Sunday Salon | 10 February ’19

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Missed another Sunday blog but never mind, here we are with a round-up post. This week has been quiet on the reading front as I seem to have been more focussed on watching films (five in February so far!), but that hasn’t stopped me buying more books. Yes, more since posting my recent haul, what are you implying?

Books Read – reviews will follow

  • The Behaviour of Moths by Poppy Adams
  • The City of Mirrors by Justin Cronin
  • Convent on Styx by Gladys Mitchell
  • I’m Thinking of Ending Things by Iain Reid
  • The Big Ones by Dr Lucy Jones

Currently Reading

Still continuing with Global Crisis – I’ve finally started the Stuart & Civil Wars chapters, in the early stages of Our Tragic Universe by Scarlett Thomas for Mount TBR, and more than halfway through Thirteen Guests by J Jefferson Farjeon (I started this last year, set aside because I wasn’t in the mood and now picked up again).

New Books

  • Murder Theory by Andrew Mayne – Book 3 in The Naturalist series – Computational biologist and serial-killer hunter Dr. Theo Cray receives an off-the-record request from the FBI to investigate an inexplicable double homicide. It happened at the excavation site where a murderer had buried his victims’ remains. In custody is a forensic technician in shock, with no history of aggression. He doesn’t remember a thing. His colleagues don’t even recognize the man they thought they knew. But an MRI reveals something peculiar. And abnormal. What on earth made him commit murder
  • A Chill in the Air by Iris Origo – an Italian War Diary 1939-40 – With piercing insight, Origo documents the grim absurdities that her adopted Italy underwent as war became more and more unavoidable. Connected to everyone, from the peasants on her estate to the US ambassador, she writes of the turmoil, the danger, and the dreadful bleakness of Italy in 1939-1940.
  • Master Georgie by Beryl Bainbridge – because Christopher Fowler recommended it – When Master Georgie – George Hardy, surgeon and photographer – sets off from the cold squalor of Victorian Liverpool for the heat and glitter of the Bosphorus to offer his services in the Crimea, there straggles behind him a small caravan of devoted followers; Myrtle, his adoring adoptive sister; lapsed geologist Dr Potter; and photographer’s assistant and sometime fire-eater Pompey Jones, all of them driven onwards through a rising tide of death and disease by a shared and mysterious guilt
  • Encyclopedia of an Ordinary Life by Amy Krouse Rosenthal – because it was recommended by blogger The Intrepid ArkansawyerHow do you conjure a life examined? Give the truest account of what you saw, felt, learned, loved, strived for? For Amy Krouse Rosenthal, the surprising answer came in the form of an encyclopedia.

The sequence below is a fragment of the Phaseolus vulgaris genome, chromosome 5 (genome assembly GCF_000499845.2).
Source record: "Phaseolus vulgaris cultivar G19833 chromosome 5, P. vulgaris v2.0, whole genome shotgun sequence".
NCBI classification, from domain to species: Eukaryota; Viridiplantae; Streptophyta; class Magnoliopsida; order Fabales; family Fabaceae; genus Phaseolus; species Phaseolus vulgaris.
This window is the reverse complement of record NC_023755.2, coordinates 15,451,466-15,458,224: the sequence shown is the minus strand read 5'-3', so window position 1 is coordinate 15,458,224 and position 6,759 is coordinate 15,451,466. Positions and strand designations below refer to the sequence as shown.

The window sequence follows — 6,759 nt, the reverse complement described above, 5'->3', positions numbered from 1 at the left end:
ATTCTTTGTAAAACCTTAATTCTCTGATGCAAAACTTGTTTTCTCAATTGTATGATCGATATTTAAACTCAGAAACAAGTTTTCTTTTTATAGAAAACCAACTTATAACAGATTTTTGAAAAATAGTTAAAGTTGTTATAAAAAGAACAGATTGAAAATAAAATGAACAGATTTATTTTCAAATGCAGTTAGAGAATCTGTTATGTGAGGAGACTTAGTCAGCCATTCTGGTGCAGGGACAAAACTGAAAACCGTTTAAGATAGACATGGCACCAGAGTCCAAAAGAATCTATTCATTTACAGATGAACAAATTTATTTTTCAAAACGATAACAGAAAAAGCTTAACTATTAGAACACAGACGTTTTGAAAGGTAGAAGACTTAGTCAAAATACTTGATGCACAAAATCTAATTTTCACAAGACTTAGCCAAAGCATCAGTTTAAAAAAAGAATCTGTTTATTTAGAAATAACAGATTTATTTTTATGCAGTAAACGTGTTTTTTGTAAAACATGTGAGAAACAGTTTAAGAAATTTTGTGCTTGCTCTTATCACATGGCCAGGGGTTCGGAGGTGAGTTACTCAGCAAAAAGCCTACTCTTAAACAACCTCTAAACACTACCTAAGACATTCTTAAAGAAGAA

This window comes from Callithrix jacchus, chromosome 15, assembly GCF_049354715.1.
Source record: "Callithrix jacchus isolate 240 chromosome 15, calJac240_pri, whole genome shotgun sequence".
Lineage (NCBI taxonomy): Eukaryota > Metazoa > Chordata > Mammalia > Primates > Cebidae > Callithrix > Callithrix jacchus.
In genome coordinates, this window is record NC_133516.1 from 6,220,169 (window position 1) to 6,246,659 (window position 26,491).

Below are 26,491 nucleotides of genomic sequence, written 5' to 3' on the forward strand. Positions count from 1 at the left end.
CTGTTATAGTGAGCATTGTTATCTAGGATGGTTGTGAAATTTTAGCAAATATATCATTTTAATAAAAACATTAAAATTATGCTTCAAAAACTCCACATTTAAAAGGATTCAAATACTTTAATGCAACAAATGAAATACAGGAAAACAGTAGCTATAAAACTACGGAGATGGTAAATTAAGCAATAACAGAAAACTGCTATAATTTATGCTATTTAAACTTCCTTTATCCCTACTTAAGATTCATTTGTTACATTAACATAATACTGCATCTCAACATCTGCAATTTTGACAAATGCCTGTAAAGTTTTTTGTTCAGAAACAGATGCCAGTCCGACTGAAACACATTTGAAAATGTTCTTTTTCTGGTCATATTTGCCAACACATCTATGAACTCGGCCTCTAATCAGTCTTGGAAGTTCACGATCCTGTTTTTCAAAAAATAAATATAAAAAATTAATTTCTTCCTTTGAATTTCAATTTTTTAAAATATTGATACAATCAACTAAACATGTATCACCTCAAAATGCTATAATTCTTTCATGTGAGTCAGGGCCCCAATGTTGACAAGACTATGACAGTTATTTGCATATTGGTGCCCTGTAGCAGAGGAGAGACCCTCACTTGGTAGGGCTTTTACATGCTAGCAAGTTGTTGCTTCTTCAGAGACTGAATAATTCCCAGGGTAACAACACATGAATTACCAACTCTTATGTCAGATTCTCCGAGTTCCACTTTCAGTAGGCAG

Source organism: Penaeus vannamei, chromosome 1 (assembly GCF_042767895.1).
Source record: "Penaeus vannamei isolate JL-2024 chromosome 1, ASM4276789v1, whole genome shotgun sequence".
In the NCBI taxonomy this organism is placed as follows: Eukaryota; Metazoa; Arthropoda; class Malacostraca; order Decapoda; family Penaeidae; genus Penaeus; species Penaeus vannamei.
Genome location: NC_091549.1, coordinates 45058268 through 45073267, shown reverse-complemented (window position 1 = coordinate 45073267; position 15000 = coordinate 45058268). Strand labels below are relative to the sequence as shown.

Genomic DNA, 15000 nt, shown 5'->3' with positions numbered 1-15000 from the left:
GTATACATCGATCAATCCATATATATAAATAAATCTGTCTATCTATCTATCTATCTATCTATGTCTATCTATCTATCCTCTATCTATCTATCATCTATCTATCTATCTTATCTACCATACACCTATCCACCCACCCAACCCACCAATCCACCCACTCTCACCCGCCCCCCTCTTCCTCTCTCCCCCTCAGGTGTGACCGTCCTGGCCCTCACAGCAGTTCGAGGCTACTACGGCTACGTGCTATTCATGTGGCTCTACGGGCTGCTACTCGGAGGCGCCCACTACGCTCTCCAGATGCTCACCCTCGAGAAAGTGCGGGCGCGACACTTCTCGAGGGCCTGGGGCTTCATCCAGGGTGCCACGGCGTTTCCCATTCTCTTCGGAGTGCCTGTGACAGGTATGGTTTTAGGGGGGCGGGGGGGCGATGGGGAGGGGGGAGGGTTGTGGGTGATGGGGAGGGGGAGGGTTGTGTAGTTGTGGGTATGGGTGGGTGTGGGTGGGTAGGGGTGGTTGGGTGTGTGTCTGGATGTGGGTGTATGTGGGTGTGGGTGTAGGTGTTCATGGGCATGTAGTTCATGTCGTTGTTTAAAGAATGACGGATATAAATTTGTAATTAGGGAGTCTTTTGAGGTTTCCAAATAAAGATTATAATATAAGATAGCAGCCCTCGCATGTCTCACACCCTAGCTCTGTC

• Sisters in Law by Linda Hirshman – the March selection for the new  Non-Fiction Women Book Club – the fascinating story of the intertwined lives of Sandra Day O’Connor and Ruth Bader Ginsburg, the first and second women to serve as Supreme Court justices.
  • Figuring by Maria Popova – I support Maria’s site brainpickings.org and this is her first book – Figuring explores the complexities of love and the human search for truth and meaning through the interconnected lives of several historical figures across four centuries – beginning with the astronomer Johannes Kepler, who discovered the laws of planetary motion, and ending with the marine biologist and author Rachel Carson, who catalysed the environmental movement.
  • Figuring led me to The Living Mountain by Nan Shepherd – In this masterpiece of nature writing, Nan Shepherd describes her journeys into the Cairngorm mountains of Scotland. There she encounters a world that can be breathtakingly beautiful at times and shockingly harsh at others. Her intense, poetic prose explores and records the rocks, rivers, creatures and hidden aspects of this remarkable landscape.
  • And also to Arctic Dreams by Barry Lopez – Lopez’s journey across our frozen planet is a celebration of the Arctic in all its guises. A hostile landscape of ice, freezing oceans and dazzling skyscapes.
  • Can You Ever Forgive Me? by Lee Israel – we saw the film version last week ( a really great film, by the way) and I had to read the memoir on which it was based)
  • You Know You Want This by Kristen Roupenian – a pre-order placed in october 2018 – a collection of short stories from the creator of Cat Person – the first short story to go viral – comes You Know You Want This, a compulsive collection about sex, dating and modern life. These are stories of women’s lives now. They also happen to be horror stories. In some, women endure the horror. In others, they inflict it.

Other stuff